• Childcare Centers include day nurseries, preschool/nursery school groups, preschool child play groups, parent cooperatives, drop-in childcare centers, and group childcare homes. Honolulu is home to numerous privately owned childcare centers as well as chain childcare centers. Some of the better-known Hawaiian childcare chains available in Honolulu include: The Cole Academy (, Rainbow Schools (, Kama’aina Kids (, and Seagull Schools (, which operates the Early Education Center in Honolulu.
  • ‘License Exempt’ programs are not monitored by the state. These include programs that promote native Hawaiian language, whose staff members are exempt from usual staff training requirements. Someone who provides care for up to two children not related to the provider is also exempt.

Questions to Ask

Regardless of what type of daycare center you’re considering, there are basic questions you’ll want to ask to evaluate the quality of care your children will receive and whether it’s the right fit for your child and your family.

  • Childcare provider and/or the childcare center manager: Licensing merely means the center or provider has met minimal state requirements. You will need to investigate further to determine whether the program satisfies your other requirements. A very useful downloadable pdf file is available from the University of Hawaii at Manoa (
    This brochure, entitled “Choosing Childcare,” includes detailed questions to ask and worksheets for screening childcare sites. Child Care Aware ( also has a number of downloadable brochures on choosing quality childcare, including care for special needs children. These are available in English and Spanish. This Web site contains other useful tools for making your childcare decisions, including a detailed work sheet for budgeting childcare (
  • Other parents: Don’t be afraid to ask other parents what their experiences have been like. Ask questions about what they like and dislike about the center’s program and procedures, the dependability of the childcare provider, and whether they and their children feel comfortable at the center or home.
  • Yourself: You are first and foremost looking for a childcare option that fits what your family and your child need. Make sure you carefully consider how your family’s schedules and, more importantly, values fit into the structure of the childcare center’s programs.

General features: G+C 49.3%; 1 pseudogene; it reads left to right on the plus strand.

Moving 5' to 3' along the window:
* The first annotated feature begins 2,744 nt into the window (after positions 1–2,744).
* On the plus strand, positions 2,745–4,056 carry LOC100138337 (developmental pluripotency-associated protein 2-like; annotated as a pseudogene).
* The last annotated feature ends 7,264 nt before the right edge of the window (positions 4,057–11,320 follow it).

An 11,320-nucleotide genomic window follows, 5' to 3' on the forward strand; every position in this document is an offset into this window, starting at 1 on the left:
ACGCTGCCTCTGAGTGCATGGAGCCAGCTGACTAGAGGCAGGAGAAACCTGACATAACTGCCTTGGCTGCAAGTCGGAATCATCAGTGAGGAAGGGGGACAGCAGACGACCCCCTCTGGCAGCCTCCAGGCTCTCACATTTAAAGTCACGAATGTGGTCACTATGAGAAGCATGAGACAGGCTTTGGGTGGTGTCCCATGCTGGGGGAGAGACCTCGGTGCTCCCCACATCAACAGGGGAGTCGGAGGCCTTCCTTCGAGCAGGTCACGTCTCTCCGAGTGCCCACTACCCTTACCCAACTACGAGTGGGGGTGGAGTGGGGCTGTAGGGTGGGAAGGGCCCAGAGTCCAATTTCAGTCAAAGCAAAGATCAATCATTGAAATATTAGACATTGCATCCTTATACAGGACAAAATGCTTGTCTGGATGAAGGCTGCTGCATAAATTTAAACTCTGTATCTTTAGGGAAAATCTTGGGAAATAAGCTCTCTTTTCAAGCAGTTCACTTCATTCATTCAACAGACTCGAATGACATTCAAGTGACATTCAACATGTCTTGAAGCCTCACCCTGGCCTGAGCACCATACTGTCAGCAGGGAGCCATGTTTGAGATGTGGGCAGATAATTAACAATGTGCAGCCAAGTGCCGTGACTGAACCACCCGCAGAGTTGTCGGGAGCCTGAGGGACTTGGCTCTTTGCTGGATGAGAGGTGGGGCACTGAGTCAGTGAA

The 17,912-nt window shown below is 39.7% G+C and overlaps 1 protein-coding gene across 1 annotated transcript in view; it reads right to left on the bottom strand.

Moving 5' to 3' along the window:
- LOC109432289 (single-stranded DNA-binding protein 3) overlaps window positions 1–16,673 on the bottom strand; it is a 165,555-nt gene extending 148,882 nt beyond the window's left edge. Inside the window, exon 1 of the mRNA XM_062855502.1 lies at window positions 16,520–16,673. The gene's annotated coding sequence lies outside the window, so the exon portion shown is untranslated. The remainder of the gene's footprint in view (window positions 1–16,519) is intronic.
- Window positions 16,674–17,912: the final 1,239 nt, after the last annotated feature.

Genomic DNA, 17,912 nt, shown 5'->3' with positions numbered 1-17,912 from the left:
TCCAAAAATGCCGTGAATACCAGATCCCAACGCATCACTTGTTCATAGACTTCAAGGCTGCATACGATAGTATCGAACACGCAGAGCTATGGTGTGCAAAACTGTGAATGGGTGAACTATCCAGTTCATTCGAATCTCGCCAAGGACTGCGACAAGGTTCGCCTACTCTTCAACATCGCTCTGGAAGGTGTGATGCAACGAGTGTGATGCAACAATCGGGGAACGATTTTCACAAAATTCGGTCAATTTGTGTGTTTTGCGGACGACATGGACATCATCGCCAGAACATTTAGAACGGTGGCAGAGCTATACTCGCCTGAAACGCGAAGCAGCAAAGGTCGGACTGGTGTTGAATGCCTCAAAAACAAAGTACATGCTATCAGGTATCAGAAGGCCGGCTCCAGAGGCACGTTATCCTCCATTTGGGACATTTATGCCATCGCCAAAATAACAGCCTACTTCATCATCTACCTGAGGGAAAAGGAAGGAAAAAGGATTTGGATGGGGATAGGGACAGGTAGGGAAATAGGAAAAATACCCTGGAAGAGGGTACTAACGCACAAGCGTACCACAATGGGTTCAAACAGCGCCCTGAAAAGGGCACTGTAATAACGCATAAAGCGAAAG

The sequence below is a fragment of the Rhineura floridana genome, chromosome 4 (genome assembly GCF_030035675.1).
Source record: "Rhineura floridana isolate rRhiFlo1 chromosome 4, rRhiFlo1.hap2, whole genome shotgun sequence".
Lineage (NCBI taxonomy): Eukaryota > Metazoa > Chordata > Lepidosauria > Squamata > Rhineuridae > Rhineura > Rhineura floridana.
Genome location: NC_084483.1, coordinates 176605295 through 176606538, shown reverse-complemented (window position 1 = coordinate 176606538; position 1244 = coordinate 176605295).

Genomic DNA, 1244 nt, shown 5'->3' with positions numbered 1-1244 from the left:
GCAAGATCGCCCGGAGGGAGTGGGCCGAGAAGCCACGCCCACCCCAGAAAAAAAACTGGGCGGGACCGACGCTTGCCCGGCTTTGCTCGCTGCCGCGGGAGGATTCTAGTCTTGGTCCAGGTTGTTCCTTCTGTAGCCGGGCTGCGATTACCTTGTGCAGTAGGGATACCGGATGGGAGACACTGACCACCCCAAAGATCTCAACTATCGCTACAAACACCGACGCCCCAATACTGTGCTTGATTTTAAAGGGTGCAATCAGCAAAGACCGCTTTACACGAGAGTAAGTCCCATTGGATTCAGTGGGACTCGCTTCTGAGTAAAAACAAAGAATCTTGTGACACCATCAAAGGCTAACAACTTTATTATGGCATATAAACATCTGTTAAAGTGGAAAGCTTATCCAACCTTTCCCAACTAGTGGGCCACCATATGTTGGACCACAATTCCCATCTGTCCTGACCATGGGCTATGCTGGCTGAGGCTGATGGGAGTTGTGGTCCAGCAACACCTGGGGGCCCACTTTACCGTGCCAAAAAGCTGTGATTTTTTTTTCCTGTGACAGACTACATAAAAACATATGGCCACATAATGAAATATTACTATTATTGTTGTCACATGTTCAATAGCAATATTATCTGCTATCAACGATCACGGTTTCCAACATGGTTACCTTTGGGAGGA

Families who choose nannies as their primary childcare providers often point to the one-on-one attention and flexibility that’s commonly associated with having a nanny (as compared to daycare centers or other group settings) as some of the most important reasons behind their choice. But this one-on-one attention does come at a price.

According to a 2006 survey released by the International Nanny Association, a private non-profit organization, full-time live-in nannies in the Pacific region, including Hawaii, California, Oregon, Washington State, and Alaska, earned an average of over $600 per week. Actual salaries vary widely based on where the family lives and the nanny’s experience. In addition, families who directly employ nannies are required by federal law to pay Social Security tax and sometimes state unemployment taxes on the nanny’s salary. In-home nanny care is not licensed or regulated by the Hawaiian Department of Human Services.

Nanny Placement Services

If you’re a first-time nanny seeker or prefer services that help you prescreen nanny candidates, placement agencies can help with the logistics of finding a nanny for your family. These agencies screen candidates and perform background checks. Even so, always verify the status of these checks with the agency before hiring any nanny. Agencies do require placement fees, deposits, and sometimes other fees for their services. Contact the agency directly for detailed information on their fees and requirements.

  • Aloha Nannies, 808-394-5434, 350 Ward Avenue, Suite #106-29, Honolulu, 96814,